Parish of Kilninver and Kilmelfort

A historical perspective, drawn from the Ordnance Gazetteer of Scotland: A Survey of Scottish Topography, Statistical, Biographical and Historical, edited by Francis H. Groome and originally published in parts by Thomas C. Jack, Grange Publishing Works, Edinburgh between 1882 and 1885.

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1791-99: Kilninver and Kilmelfort
1834-45: Kilninver and Kilmelfort

Kilninver (Gael. ' church at the river's mouth '). a hamlet and a parish in Lorn district, Argyllshire. The hamlet lies on the right bank of Euchar Water, just above its influx to salt-water Loch Feachan, 8½ miles S by W of Oban, under which it has a post office. The present parish, comprising the ancient parishes of Kilninver and Kilmelfort-the former in the N, the latter in the S-is bounded N by Kilmore and Kilbride, E and SE by Kilchrenan and Dalavich, S by Craignish, and W by Kilbrandon and the Firth of Lorn. Its utmost length, from NE to SW, is 12½ miles; its utmost breadth is 9¼ miles; and its area is 32, 391½ acres, of which 3032/3 are foreshore and 833½ water. From a point 9 furlongs WSW of its head, Loch Feachan winds 3¼ miles westward along the boundary with Kilmore and Kilbride; Loch Melfort, on the S side of its outer part, touches the boundary with Craignish; and a line of hill watershed forms most of the boundary with Kilchrenan and Dalavich. The coast, if one follows its ins and outs, has an aggregate extent of 14 miles, more than 6 of which are on Loch Melfort. It includes in its northern part two high rocky promontories, in its southern a very rugged reach of frontage, dangerous to shipping, though its numerous bays and inlets afford safe anchorage; and from Seil and the other islands of Kilbrandon parish it is separated by only a series of narrow straits. The eastern and central districts, with a general upland character, comprise four ranges of hills, striking laterally from the watershed on the boundary with Kilchrenan and Dalavich, and extending somewhat parallel to one another from E to W. They include the glen of Euchar Water, another glen called the Braes of Lorn, and some minor vales, and culminate in the summit of Ben Chapull (1684 feet), which commands a very extensive and superb view. Of a number of fresh-water lakes, dotted over the interior, the largest are Lochs Scamadale (15/8 mile x 22/3 furl.; 221 feet) and Tralaig (1¼ mile x 2½ furl.; 470 feet); and many of these lakes, and of the burns or torrents that issue from them through narrow ravines or over precipitous rocks, exhibit no little beauty. A tract of about 3 miles of arable land extends along the seaboard, and, consisting of clayey soil and black loam, incumbent on sand or slate, is in a state of high cultivation. Slate, sandstone, and dykes of trap are the predominant rock. A cave, traditionally said to have been inhabited by the first settlers in Lorn, is on the N side of Loch Melfort; a sepulchral tumulus, associated with the name of a Scandinavian princess, stood till 1813 in the immediate vicinity of Kilninver hamlet; a cairn, commemorating the assassination of an ancestor of the Duke of Argyll, occupies a conspicuous site on the old line of road from that hamlet to Loch Awe; a very ancient watch-tower, of unknown origin, called Ronaldson's Tower, stands on the coast; the ruins of an old castle or old monastery are on an islet in Loch Pearsan; and cairns and ancient standing stones are in various places. The Earl of Breadalbane and the Duke of Argyll are the chief proprietors, 1 other holding an annual value of more than £500, 2 of between £100 and £500, and 2 of from £50 to £100. Kilninver is in the presbytery of Lorn and synod of Argyll; the living is worth £231. One parish church, at Kilninver, was built in 1793, and contains 450 sittings; another, at Kilmelfort, is a very old building, with 250 sittings. There is also a Free church; and two public schools, Kilninver and Kilmelfort, with respective accommodation for 58 and 68 children, had (1881) an average attendance of 16 and 26, and grants of £22, 14s. and £33, 18s. Valuation (1860) £5642, (1883) £5426, 5s. 3d. Pop. (1801) 1175, (1831) 1072, (1861) 800, (1871) 759, (1881) 405, of whom 340 were Gaelic-speaking.—Ord. Sur., shs. 44, 36, 45, 37, 187683.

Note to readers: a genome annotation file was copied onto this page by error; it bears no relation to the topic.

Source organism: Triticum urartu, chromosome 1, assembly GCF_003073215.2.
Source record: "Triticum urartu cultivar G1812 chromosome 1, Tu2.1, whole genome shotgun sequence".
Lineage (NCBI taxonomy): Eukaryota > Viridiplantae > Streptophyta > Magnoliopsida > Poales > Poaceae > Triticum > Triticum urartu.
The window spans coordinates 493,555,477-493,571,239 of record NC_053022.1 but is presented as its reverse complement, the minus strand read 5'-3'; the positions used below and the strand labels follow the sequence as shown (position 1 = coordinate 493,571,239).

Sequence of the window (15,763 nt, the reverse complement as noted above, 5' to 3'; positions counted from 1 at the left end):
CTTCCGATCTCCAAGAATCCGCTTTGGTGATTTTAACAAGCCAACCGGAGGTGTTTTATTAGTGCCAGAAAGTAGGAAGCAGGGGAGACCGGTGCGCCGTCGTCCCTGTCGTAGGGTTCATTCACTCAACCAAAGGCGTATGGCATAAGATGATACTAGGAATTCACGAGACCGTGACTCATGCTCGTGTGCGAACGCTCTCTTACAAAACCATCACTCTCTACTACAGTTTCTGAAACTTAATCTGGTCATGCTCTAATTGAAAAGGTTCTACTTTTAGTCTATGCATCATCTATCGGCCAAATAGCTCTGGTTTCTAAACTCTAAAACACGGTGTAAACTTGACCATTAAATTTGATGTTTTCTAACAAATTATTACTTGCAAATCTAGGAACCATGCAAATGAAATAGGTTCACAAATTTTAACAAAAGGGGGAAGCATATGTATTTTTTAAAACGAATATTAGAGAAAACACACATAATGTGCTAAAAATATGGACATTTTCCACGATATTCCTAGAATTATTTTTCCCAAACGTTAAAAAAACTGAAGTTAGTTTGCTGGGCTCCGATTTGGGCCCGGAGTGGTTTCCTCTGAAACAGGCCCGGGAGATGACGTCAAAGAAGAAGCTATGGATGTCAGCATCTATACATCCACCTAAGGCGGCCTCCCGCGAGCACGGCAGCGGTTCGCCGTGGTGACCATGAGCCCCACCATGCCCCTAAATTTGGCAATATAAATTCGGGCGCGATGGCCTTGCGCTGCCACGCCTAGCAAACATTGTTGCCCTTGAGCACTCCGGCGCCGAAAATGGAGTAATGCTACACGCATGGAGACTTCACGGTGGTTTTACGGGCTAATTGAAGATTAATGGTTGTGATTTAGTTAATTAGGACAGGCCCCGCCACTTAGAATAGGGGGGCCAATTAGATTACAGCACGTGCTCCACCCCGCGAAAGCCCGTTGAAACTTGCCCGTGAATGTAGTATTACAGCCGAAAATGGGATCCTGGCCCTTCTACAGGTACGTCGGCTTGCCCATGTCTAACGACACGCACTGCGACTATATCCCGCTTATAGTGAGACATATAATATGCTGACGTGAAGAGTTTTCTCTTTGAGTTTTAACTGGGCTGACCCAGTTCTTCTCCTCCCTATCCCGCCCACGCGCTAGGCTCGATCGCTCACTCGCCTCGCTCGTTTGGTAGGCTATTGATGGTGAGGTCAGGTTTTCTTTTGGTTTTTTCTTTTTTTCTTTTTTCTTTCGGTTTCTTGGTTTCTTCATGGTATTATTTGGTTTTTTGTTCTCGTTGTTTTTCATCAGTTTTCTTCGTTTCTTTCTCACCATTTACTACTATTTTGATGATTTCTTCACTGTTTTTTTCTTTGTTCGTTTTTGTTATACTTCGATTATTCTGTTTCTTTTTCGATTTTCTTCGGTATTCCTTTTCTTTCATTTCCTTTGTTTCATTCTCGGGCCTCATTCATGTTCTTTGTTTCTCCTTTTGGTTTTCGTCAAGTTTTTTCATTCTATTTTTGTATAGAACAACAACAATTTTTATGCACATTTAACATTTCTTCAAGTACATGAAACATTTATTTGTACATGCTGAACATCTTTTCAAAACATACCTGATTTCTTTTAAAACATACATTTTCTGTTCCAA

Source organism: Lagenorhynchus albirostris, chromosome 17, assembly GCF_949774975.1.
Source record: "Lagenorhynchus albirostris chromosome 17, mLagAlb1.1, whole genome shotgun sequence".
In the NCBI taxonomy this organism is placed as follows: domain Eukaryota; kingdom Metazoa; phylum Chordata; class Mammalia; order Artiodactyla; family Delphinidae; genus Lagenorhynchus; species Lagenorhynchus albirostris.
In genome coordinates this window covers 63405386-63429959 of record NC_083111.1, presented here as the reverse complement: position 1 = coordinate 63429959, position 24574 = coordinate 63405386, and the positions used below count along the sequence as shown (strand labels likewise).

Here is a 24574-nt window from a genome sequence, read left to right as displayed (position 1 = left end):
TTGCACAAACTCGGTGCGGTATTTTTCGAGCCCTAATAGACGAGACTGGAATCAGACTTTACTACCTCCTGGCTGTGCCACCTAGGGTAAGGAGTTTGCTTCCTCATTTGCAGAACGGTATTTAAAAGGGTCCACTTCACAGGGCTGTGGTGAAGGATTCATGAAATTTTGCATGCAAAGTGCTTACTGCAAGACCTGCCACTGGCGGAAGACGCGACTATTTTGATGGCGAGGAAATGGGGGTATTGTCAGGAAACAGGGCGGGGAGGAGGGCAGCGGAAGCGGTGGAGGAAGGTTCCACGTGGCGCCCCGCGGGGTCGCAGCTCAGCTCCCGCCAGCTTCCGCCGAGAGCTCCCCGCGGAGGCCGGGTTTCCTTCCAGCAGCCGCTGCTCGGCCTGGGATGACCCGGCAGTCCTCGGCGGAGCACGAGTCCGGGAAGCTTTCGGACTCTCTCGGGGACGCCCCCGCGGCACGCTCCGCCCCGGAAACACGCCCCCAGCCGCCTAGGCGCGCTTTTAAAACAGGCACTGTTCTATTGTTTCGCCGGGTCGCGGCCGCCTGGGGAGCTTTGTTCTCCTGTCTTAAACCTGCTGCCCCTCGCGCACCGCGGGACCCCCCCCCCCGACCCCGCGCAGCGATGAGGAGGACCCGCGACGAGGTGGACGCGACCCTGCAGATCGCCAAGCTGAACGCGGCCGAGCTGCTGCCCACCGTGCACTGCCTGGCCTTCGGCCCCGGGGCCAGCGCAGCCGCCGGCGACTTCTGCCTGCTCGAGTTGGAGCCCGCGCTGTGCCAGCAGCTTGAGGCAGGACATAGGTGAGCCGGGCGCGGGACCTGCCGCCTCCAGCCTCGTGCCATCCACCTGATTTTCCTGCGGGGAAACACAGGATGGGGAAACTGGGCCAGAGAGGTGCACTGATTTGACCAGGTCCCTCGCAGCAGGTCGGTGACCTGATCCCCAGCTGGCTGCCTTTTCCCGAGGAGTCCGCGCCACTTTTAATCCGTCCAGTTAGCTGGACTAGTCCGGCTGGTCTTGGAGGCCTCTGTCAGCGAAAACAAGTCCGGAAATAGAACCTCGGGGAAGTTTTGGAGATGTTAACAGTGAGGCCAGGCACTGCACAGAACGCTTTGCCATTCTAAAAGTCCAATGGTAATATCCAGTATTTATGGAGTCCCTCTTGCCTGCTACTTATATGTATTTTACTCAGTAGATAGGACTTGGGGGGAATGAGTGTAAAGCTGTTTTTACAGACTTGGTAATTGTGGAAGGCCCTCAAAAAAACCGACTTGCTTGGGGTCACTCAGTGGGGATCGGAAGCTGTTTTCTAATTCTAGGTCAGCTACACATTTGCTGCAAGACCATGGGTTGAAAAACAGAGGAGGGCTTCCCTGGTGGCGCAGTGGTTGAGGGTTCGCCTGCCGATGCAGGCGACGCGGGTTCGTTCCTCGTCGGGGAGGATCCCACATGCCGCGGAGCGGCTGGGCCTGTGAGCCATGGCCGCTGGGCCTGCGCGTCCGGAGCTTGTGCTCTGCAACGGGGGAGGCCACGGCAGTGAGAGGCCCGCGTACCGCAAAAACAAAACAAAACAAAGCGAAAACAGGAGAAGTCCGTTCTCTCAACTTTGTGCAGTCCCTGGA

An accompanying 19th C. Ordnance Survey map is available, or use the map tab to the right of this page.

Note: This text has been made available using a process of scanning and optical character recognition. Despite manual checking, some typographical errors may remain. Please remember this description dates from the 1880s; names may have changed, administrative divisions will certainly be different and there are known to be occasional errors of fact in the original text, which we have not corrected because we wish to maintain its integrity. This information is provided subject to our standard disclaimer

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